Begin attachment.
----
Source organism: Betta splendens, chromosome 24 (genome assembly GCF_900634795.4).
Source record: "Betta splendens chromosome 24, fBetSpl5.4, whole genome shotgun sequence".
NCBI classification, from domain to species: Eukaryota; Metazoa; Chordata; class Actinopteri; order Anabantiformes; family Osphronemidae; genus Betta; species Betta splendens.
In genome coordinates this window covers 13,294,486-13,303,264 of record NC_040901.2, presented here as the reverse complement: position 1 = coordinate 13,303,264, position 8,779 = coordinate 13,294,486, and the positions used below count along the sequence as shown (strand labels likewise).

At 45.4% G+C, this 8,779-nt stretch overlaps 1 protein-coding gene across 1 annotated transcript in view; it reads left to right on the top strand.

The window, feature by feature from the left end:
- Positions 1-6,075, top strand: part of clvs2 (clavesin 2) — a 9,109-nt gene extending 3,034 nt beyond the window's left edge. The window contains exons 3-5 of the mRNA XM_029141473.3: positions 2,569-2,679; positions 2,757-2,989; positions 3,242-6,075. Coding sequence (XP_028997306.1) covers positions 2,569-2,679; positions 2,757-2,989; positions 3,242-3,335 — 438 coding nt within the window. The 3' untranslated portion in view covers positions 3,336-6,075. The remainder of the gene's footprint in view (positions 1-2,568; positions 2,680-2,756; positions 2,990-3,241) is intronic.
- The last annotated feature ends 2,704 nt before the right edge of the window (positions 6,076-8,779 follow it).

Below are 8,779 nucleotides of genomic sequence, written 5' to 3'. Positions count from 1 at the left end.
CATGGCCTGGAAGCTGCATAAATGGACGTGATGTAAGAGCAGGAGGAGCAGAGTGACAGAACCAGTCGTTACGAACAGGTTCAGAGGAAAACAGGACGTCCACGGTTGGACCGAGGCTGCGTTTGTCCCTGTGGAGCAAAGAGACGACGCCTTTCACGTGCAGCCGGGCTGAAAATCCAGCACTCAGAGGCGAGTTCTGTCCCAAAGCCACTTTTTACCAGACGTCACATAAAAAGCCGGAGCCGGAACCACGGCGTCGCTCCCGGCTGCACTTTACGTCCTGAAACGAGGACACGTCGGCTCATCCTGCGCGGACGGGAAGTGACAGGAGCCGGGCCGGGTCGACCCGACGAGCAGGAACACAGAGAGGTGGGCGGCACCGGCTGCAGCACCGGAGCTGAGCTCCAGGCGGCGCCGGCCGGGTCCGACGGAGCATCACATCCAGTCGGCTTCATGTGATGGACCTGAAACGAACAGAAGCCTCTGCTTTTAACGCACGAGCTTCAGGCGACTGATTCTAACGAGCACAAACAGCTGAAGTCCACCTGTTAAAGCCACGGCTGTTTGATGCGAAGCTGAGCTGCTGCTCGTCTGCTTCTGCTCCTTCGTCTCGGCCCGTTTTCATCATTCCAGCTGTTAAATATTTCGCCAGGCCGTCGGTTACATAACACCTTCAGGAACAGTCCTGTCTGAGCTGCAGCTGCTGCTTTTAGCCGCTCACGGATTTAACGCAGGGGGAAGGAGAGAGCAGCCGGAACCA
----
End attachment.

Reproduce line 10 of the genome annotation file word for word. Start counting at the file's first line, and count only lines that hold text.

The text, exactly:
CATGGCCTGGAAGCTGCATAAATGGACGTGATGTAAGAGCAGGAGGAGCAGAGTGACAGAACCAGTCGTTACGAACAGGTTCAGAGGAAAACAGGACGTCCACGGTTGGACCGAGGCTGCGTTTGTCCCTGTGGAGCAAAGAGACGACGCCTTTCACGTGCAGCCGGGCTGAAAATCCAGCACTCAGAGGCGAGTTCTGTCCCAAAGCCACTTTTTACCAGACGTCACATAAAAAGCCGGAGCCGGAACCACGGCGTCGCTCCCGGCTGCACTTTACGTCCTGAAACGAGGACACGTCGGCTCATCCTGCGCGGACGGGAAGTGACAGGAGCCGGGCCGGGTCGACCCGACGAGCAGGAACACAGAGAGGTGGGCGGCACCGGCTGCAGCACCGGAGCTGAGCTCCAGGCGGCGCCGGCCGGGTCCGACGGAGCATCACATCCAGTCGGCTTCATGTGATGGACCTGAAACGAACAGAAGCCTCTGCTTTTAACGCACGAGCTTCAGGCGACTGATTCTAACGAGCACAAACAGCTGAAGTCCACCTGTTAAAGCCACGGCTGTTTGATGCGAAGCTGAGCTGCTGCTCGTCTGCTTCTGCTCCTTCGTCTCGGCCCGTTTTCATCATTCCAGCTGTTAAATATTTCGCCAGGCCGTCGGTTACATAACACCTTCAGGAACAGTCCTGTCTGAGCTGCAGCTGCTGCTTTTAGCCGCTCACGGATTTAACGCAGGGGGAAGGAGAGAGCAGCCGGAACCA